Site. Combining a subtlety of means, wry humour and an eye for the overlooked, Wallinger turns sites of the everyday into transcendental possibilities, questioning how we categorise and understand the world, or sometimes neglect to. The exhibition features three new commissions: 1000000000000000, The Other Wall and Self Portrait (Times New Roman).
This June BALTIC Centre for Contemporary Art presents a major exhibition by celebrated British
artist Mark Wallinger. Nominated twice for the Turner Prize, once in 1995 and again in 2007 when
he won, Wallinger is one of the best known figures in the British art world. In 1999 his Ecce Homo
occupied Trafalgar Square’s fourth plinth to great critical acclaim and in 2001 he represented
Britain at the Venice Biennale. For SITE, the artist’s largest exhibition in the UK for over a decade,
Wallinger will realise three new commissions: 1000000000000000, The Other Wall and SELF
PORTRAIT (Times New Roman). It will also mark the UK premiere of his recent film
Construction Site 2011. SITE continues BALTIC’s longstanding commitment to commissioning
new work from the world’s most exciting artists as it celebrates its 10th anniversary year.
Site is the location of an event, a structure, an object or other thing, whether actual, virtual, abandoned, extant or planned. Combining a subtlety of means, wry humour and an eye for the overlooked, Wallinger turns sites of the everyday into transcendental possibilities, questioning how we categorise and understand the world, or sometimes neglect to. Systemising the randomness of nature, 10000000000000000 2012 catalogues and compares 65,536 found stones. Each stone, roughly uniform in size, occupies its own square on a vastly extended checkerboard — the simplest binary device for imposing order. The huge structure makes manifest something that is essentially abstract: 10000000000000000 is the binary form of the number 65,536 in decimal, a superperfect number. Taking its form from this number, 10000000000000000 is a structure that ultimately seems only to reason with itself, albeit in perpetual order.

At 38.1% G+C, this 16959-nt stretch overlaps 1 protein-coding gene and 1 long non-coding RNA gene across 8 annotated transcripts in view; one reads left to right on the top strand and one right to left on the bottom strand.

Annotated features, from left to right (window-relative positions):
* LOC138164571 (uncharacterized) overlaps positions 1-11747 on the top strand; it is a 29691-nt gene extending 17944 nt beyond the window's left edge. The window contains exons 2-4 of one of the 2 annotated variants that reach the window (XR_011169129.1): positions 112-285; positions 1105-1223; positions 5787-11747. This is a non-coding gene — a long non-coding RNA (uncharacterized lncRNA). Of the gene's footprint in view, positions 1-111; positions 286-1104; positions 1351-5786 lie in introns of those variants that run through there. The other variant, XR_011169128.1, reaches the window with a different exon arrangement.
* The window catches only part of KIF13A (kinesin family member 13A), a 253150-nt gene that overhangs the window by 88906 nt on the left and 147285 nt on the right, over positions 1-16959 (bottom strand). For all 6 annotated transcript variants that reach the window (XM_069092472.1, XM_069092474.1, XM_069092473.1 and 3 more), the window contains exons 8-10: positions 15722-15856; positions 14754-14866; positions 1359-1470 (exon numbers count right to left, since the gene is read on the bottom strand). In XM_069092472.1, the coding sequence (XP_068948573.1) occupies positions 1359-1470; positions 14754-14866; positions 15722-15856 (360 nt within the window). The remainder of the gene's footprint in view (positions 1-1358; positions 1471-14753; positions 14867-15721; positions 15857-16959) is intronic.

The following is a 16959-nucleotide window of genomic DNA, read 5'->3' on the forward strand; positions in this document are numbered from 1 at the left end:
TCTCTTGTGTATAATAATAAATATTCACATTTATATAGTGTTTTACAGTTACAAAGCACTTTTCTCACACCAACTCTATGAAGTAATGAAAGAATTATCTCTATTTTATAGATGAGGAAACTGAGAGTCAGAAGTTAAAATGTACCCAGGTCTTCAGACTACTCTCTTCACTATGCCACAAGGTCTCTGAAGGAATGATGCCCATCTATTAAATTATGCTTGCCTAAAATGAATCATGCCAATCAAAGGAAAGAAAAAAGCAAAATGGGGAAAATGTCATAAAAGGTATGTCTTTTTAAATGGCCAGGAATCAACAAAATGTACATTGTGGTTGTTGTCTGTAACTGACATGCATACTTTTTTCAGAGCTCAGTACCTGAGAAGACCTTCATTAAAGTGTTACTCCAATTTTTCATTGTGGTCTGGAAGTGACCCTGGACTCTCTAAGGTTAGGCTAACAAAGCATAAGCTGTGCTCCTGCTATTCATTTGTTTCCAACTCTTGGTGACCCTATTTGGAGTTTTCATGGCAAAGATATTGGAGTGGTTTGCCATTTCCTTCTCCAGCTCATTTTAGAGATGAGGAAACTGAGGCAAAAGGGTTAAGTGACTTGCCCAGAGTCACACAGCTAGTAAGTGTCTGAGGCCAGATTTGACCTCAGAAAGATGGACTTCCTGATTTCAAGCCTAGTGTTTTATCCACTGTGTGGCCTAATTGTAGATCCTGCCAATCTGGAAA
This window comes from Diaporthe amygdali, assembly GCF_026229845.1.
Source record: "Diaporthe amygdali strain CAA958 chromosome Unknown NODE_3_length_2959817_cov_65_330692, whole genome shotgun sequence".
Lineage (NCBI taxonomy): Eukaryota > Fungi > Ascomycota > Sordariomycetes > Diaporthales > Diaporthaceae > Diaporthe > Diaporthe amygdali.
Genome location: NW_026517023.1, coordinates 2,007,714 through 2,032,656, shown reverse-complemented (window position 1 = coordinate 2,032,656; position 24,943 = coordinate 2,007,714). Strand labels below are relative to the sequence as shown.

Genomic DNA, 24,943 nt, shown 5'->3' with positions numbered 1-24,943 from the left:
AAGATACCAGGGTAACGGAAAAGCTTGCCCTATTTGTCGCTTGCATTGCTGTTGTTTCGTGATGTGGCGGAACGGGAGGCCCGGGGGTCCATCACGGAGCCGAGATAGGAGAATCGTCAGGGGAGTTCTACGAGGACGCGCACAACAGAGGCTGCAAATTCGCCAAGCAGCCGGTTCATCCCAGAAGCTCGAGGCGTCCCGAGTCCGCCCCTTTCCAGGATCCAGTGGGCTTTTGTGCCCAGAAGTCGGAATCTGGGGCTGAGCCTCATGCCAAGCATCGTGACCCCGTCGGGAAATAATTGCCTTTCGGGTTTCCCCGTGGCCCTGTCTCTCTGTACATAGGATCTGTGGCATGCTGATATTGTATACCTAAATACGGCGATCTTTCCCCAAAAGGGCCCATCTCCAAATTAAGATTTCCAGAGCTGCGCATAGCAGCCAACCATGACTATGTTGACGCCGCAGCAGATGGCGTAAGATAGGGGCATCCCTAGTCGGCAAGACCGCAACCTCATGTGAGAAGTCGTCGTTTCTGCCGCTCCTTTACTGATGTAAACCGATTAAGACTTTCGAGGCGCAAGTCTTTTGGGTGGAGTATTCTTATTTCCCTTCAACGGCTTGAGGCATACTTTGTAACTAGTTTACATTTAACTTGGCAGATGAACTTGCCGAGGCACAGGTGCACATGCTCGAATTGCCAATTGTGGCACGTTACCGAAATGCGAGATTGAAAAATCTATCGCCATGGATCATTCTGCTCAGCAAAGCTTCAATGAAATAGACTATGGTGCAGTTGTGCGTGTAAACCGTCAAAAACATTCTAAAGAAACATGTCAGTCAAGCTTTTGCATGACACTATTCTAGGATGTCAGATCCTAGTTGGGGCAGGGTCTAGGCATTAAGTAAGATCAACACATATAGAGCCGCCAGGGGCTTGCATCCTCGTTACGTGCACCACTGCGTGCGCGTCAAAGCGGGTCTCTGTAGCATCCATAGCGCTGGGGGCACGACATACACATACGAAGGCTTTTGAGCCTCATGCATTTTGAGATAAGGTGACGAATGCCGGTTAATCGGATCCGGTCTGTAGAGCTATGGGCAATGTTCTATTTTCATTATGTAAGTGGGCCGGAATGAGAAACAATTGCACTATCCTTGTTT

The Other Wall, in contrast, sees randomness contained in the form of a brick wall. Each of the many thousand bricks used to create it is numbered sequentially by hand prior to construction and then distributed with no order. The walls' final form provides only one of the several million possible permutations that there could have been. Mark 2012 continues Wallinger's longstanding habit of writing his name on walls throughout central London and beyond. Written in chalk, he will make his mark on the exterior of the building. A further ode to the self will cover BALTIC's north facade. SELF PORTRAIT (Times New Roman) 2012 comprises the letter 'I' written in black in the ubiquitous font - today's default mode of self representation?
Construction Site records three professional scaffolders erecting and then dismantling a structure on a beach. Showcasing an activity easily overlooked and peripheral to the real task of building, our attention focuses upon the skill, the trust and the potential perils that are borne so lightly by the three anonymous figures in white t-shirts. Framed by the horizon line of the sea, the shingle and the sky, chance and order once again collide: the discipline of the workers abutting with the unpredictability and ever-changing natural world around them.